Array: The array consists of a variable length integer followed by a sequence of elements.

4. Fixed-point NumberData in Kaze such as amount or price are 64 bit fixed-point number and the precision of decimal part is 10-8,range:[-263/108, +263/108)

Data Type

  1. BlockchainThe blockchain is a kind of logical structure, which is connected in series with a one-way linked list. It is used to store the data of the whole network, such as transactions or assets.
  2. Block

When calculating the hash value of the block, instead of calculating the entire block, only first seven fields in the block head will be calculated, which are version, PrevBlock, MerkleRoot, timestamp, and height, the nonce, NextMiner. Since MerkleRoot already contains the hash value of all transactions, the modification of transaction will influence the hash value of the block.Data structure of block head:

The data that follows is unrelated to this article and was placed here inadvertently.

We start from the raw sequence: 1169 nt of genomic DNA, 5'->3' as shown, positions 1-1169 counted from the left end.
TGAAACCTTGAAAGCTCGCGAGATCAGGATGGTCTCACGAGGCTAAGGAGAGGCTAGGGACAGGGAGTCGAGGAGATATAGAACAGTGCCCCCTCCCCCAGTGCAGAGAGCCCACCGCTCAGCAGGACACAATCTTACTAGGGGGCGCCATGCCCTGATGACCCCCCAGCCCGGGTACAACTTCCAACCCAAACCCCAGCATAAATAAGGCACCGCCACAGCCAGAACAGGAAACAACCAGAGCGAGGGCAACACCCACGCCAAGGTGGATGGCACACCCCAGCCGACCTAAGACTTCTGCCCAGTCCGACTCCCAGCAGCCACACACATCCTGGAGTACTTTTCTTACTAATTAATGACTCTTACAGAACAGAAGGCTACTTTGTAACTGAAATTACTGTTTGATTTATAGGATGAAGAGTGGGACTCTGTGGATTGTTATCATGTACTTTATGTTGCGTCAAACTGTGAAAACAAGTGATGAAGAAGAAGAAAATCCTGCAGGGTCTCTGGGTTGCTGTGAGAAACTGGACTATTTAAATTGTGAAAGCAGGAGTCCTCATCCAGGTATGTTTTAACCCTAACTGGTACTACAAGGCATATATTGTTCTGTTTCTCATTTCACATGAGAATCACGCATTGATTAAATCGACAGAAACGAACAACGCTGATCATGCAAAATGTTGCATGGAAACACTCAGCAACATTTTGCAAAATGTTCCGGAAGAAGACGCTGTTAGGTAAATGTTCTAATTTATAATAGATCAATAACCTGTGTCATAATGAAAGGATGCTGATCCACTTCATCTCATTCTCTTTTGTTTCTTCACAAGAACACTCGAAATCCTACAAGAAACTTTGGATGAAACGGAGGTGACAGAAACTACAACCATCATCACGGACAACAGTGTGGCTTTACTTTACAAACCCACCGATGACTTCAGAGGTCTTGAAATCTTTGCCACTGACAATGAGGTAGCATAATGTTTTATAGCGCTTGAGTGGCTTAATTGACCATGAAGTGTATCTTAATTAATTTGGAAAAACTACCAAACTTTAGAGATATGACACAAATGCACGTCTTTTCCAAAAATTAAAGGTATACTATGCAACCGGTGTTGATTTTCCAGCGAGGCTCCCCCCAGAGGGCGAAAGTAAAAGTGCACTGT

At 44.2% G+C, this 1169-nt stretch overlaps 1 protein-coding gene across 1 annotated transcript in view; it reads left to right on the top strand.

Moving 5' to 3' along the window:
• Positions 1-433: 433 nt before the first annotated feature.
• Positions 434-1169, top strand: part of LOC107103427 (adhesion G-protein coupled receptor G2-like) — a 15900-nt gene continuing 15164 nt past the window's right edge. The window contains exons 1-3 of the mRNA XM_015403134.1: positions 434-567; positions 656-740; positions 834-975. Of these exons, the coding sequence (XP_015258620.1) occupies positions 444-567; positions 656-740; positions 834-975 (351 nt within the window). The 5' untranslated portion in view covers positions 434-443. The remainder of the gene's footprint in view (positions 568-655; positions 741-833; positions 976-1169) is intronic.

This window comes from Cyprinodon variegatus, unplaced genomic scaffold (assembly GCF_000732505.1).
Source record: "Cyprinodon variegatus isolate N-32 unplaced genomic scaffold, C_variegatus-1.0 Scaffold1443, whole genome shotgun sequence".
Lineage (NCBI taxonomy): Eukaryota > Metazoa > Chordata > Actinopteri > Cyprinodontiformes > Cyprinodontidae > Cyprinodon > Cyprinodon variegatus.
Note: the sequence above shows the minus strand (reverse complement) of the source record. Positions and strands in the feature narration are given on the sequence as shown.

The time-stamp of each block must be later than previous block's time stamp. Generally the difference of two block's time stamp is about 15 seconds and imprecision is allowed. The height of the block must be exactly equal to the height of the previous block plus 1.

3. Transaction

All processes in Kaze system are recorded as transactions. There are several types of transactions:

Each type of transaction, in addition to the public field, also has its own exclusive field. The following will describe these exclusive fields in detail.


The first transaction in each block must be MinerTransaction. It is used to reward all transaction fees of the current block to the validator.